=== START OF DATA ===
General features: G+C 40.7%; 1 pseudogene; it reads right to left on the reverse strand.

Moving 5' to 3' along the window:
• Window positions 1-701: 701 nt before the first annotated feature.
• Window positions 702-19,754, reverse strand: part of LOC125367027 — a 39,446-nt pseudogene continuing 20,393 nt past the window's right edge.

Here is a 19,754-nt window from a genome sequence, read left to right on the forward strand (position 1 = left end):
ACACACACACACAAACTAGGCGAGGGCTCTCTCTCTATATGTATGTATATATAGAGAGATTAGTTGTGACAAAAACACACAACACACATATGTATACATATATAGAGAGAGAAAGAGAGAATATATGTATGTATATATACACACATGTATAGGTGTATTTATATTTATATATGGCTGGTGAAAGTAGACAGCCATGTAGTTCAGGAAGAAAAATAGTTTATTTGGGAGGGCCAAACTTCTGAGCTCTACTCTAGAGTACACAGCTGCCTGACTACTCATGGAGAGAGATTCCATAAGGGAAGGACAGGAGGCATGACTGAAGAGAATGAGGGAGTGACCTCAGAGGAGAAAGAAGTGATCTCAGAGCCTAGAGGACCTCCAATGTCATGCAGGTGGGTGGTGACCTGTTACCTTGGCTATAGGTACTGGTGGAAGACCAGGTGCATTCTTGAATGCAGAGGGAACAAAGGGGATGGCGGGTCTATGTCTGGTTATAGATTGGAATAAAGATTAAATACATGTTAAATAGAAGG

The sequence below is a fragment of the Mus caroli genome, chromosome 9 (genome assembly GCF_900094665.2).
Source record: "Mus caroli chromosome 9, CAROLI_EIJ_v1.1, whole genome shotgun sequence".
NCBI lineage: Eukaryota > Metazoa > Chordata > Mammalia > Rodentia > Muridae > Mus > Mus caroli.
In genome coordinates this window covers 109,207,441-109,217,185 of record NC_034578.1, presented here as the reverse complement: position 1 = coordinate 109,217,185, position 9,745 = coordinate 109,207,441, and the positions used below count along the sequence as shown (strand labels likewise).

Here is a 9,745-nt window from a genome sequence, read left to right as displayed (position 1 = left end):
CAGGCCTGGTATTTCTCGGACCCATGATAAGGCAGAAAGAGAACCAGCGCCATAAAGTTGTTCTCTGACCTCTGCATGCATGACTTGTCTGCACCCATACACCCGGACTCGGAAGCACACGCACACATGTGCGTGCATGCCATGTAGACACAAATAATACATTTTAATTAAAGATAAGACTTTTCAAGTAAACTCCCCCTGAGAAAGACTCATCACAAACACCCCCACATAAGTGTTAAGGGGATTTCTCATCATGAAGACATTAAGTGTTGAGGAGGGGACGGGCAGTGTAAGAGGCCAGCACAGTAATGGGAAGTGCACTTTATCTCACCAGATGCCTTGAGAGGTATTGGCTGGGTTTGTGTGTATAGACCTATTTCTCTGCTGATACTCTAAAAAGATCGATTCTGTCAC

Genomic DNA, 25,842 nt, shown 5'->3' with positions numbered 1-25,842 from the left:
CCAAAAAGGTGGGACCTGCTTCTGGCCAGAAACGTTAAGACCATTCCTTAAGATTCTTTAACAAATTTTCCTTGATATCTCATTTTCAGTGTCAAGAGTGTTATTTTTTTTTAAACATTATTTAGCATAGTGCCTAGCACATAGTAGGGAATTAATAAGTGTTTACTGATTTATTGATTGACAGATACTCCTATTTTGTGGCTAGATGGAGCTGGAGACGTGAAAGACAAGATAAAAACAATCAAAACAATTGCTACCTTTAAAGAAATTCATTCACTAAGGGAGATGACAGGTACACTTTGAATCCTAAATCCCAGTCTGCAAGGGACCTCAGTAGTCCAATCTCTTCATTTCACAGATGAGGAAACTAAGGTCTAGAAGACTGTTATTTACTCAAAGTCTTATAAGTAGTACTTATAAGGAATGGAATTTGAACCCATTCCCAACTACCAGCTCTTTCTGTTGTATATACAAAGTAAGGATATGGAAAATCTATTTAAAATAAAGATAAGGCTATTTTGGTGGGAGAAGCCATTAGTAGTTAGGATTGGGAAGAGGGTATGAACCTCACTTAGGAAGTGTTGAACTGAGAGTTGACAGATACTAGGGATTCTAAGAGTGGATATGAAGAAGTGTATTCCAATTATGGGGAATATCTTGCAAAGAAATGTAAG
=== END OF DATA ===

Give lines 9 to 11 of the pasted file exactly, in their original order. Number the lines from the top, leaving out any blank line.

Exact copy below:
NCBI lineage: Eukaryota > Metazoa > Chordata > Mammalia > Rodentia > Muridae > Mus > Mus caroli.
In genome coordinates this window covers 109,207,441-109,217,185 of record NC_034578.1, presented here as the reverse complement: position 1 = coordinate 109,217,185, position 9,745 = coordinate 109,207,441, and the positions used below count along the sequence as shown (strand labels likewise).

Here is a 9,745-nt window from a genome sequence, read left to right as displayed (position 1 = left end):